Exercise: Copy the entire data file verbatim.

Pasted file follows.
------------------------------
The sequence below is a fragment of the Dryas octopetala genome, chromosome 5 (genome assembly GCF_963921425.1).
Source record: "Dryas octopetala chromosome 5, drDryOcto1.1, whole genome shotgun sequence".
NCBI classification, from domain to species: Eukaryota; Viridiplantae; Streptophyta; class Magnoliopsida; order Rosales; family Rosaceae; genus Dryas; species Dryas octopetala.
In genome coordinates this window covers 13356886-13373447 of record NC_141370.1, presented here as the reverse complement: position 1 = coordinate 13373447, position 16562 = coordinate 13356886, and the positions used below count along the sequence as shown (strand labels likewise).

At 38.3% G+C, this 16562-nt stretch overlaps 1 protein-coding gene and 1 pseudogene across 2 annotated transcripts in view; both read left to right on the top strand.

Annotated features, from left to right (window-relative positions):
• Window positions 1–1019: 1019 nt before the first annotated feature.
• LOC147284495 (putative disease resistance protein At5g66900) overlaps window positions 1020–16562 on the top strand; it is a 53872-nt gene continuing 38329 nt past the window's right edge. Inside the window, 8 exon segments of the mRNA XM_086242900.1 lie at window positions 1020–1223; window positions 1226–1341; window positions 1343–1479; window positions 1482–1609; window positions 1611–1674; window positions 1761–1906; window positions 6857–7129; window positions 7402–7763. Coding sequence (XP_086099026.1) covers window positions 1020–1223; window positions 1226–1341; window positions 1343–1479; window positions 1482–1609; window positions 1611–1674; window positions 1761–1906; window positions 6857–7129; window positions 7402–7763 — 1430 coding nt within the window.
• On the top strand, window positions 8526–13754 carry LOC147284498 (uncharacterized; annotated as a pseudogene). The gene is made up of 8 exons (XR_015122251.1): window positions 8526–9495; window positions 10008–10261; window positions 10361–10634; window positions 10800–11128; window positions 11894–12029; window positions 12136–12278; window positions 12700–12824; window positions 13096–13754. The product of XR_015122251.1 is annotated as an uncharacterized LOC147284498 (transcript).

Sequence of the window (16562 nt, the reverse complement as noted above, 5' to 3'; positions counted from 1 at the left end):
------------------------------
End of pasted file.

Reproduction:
The sequence below is a fragment of the Dryas octopetala genome, chromosome 5 (genome assembly GCF_963921425.1).
Source record: "Dryas octopetala chromosome 5, drDryOcto1.1, whole genome shotgun sequence".
NCBI classification, from domain to species: Eukaryota; Viridiplantae; Streptophyta; class Magnoliopsida; order Rosales; family Rosaceae; genus Dryas; species Dryas octopetala.
In genome coordinates this window covers 13356886-13373447 of record NC_141370.1, presented here as the reverse complement: position 1 = coordinate 13373447, position 16562 = coordinate 13356886, and the positions used below count along the sequence as shown (strand labels likewise).

At 38.3% G+C, this 16562-nt stretch overlaps 1 protein-coding gene and 1 pseudogene across 2 annotated transcripts in view; both read left to right on the top strand.

Annotated features, from left to right (window-relative positions):
• Window positions 1–1019: 1019 nt before the first annotated feature.
• LOC147284495 (putative disease resistance protein At5g66900) overlaps window positions 1020–16562 on the top strand; it is a 53872-nt gene continuing 38329 nt past the window's right edge. Inside the window, 8 exon segments of the mRNA XM_086242900.1 lie at window positions 1020–1223; window positions 1226–1341; window positions 1343–1479; window positions 1482–1609; window positions 1611–1674; window positions 1761–1906; window positions 6857–7129; window positions 7402–7763. Coding sequence (XP_086099026.1) covers window positions 1020–1223; window positions 1226–1341; window positions 1343–1479; window positions 1482–1609; window positions 1611–1674; window positions 1761–1906; window positions 6857–7129; window positions 7402–7763 — 1430 coding nt within the window.
• On the top strand, window positions 8526–13754 carry LOC147284498 (uncharacterized; annotated as a pseudogene). The gene is made up of 8 exons (XR_015122251.1): window positions 8526–9495; window positions 10008–10261; window positions 10361–10634; window positions 10800–11128; window positions 11894–12029; window positions 12136–12278; window positions 12700–12824; window positions 13096–13754. The product of XR_015122251.1 is annotated as an uncharacterized LOC147284498 (transcript).

Sequence of the window (16562 nt, the reverse complement as noted above, 5' to 3'; positions counted from 1 at the left end):